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US: Genome editing therapies may use accelerated approval pathway

2024/02/02  US FDA

INTRODUCTION
In this guidance, we, FDA, are providing recommendations to sponsors developing human gene therapy products incorporating genome editing (GE) of human somatic cells. Specifically, this guidance provides recommendations regarding information that should be provided in an Investigational New Drug (IND) application in order to assess the safety and quality of the investigational GE product, as required in Title 21 of the Code of Federal Regulations 312.23 (21 CFR 312.23). This includes information on product design, product manufacturing and testing, nonclinical safety assessment, and clinical trial design.

In general, FDA’s guidance documents, including this guidance, do not establish legally enforceable responsibilities. Instead, guidances describe the Agency’s current thinking on a topic and should be viewed only as recommendations, unless specific regulatory or statutory requirements are cited. The use of the word should in Agency guidance means that something is suggested or recommended, but not required.

BACKGROUND
The level of interest in human GE as a scientific technology used in the treatment of human disease has increased substantially, and there has been rapid development of gene therapy products incorporating GE. While the potential of such products for the treatment of human disease is clear, the potential risks are not as well understood. To assist in the translation of these products from the bench to clinical trials, this guidance includes recommendations for how to assess the safety and quality of these products and address the potential risks of these products.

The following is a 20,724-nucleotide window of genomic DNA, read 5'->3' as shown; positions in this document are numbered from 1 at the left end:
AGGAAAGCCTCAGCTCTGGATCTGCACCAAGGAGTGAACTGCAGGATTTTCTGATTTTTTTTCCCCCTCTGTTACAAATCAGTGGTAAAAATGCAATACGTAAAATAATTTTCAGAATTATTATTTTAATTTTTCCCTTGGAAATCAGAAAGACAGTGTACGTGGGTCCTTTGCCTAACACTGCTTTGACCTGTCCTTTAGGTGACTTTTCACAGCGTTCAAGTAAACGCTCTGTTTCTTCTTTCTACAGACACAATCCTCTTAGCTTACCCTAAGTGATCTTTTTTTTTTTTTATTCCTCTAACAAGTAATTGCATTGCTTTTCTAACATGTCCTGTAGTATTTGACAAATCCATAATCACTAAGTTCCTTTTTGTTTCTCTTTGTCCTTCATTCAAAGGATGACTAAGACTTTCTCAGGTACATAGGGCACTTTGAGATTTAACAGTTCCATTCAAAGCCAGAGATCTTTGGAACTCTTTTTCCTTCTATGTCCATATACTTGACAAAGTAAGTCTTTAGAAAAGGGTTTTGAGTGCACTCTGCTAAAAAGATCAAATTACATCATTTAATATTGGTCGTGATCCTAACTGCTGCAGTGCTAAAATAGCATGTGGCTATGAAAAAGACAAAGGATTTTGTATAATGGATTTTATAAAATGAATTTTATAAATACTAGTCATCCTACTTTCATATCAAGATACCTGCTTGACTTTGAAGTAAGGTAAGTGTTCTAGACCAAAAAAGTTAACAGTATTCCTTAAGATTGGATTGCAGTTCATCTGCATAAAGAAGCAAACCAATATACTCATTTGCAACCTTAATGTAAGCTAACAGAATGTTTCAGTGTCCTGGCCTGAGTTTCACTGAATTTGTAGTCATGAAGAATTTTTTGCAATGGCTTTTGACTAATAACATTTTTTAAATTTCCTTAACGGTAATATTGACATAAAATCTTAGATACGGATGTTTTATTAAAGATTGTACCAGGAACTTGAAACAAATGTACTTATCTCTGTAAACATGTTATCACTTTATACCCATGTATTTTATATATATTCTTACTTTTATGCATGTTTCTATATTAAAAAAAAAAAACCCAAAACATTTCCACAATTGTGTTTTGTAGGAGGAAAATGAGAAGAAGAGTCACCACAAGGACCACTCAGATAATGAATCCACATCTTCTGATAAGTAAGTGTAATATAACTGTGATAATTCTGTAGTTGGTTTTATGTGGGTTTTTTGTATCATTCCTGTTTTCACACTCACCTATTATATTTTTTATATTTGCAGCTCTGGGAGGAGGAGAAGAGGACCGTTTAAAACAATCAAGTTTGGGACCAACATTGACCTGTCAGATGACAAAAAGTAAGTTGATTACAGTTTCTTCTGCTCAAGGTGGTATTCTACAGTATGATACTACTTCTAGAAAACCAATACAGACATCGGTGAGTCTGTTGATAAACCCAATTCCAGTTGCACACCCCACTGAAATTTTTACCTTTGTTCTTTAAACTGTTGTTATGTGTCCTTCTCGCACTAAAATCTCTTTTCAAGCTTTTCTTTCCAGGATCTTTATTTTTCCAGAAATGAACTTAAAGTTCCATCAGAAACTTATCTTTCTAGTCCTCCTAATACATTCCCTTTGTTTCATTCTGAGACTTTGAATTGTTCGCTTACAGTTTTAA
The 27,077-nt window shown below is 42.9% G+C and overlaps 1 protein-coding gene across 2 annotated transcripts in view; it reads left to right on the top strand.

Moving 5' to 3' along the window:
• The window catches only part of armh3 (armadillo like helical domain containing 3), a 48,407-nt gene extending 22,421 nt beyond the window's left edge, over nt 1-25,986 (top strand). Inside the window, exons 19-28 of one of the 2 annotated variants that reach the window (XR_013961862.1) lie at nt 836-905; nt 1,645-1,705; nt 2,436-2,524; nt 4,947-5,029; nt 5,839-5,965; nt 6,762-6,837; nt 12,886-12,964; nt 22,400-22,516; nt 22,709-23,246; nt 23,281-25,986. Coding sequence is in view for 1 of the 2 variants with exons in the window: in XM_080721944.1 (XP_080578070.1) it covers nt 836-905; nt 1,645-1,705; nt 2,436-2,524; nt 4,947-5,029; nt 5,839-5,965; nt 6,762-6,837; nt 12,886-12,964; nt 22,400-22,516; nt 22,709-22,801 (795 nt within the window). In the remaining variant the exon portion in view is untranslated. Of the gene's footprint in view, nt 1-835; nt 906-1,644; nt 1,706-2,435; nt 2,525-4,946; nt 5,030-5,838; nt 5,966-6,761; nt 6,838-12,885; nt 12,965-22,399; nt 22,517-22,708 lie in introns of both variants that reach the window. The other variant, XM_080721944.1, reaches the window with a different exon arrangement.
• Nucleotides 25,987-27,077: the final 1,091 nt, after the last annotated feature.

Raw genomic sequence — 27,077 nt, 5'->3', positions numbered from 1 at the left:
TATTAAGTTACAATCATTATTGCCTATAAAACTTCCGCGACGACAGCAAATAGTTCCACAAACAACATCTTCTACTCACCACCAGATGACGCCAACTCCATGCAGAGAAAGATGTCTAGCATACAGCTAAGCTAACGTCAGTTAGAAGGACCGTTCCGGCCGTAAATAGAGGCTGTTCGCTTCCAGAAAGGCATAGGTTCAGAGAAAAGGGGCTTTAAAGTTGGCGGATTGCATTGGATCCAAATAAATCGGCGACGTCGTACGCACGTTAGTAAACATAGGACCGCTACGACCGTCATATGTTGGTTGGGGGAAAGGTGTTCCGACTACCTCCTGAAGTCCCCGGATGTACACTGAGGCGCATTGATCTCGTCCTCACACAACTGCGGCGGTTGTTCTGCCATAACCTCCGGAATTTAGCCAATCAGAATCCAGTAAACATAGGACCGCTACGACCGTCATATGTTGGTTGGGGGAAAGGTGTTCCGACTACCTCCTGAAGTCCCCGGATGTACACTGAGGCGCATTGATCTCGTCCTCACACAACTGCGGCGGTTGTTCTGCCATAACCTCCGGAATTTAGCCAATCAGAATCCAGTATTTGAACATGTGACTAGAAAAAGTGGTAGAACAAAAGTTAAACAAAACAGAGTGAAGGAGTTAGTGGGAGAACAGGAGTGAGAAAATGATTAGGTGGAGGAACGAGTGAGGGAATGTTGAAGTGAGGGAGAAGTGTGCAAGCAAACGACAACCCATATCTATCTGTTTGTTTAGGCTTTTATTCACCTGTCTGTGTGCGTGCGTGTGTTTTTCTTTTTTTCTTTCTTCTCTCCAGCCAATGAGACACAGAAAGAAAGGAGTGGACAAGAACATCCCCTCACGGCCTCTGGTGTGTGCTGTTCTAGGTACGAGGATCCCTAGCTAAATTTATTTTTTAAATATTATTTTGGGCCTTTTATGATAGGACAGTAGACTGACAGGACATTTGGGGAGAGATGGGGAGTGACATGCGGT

For the purpose of this guidance, human GE is a process by which DNA sequences are added, deleted, altered or replaced at specified location(s) in the genome of human somatic cells, ex vivo or in vivo, using nuclease-dependent or nuclease-independent GE technologies. Human gene therapy products incorporating GE are referred to as human GE products throughout this guidance.

FDA evaluates human GE products using a science-based approach weighing the benefits and risks of each product. The benefit-risk profile for each product depends on the proposed indication and patient population, the extent and duration of therapeutic benefit achieved, and the availability of alternative therapeutic options. Some of the specific risks associated with GE approaches include off-target editing, unintended consequences of on-target editing, and the unknown long term effects of on- and off-target editing.

Human GE is a rapidly evolving field and this guidance encompasses FDA’s current thinking regarding the development of human GE products for clinical studies and licensure. As the field evolves, product design advances, and we gain information on the safety of human GE products, we may revise our recommendations to take into account such changes.

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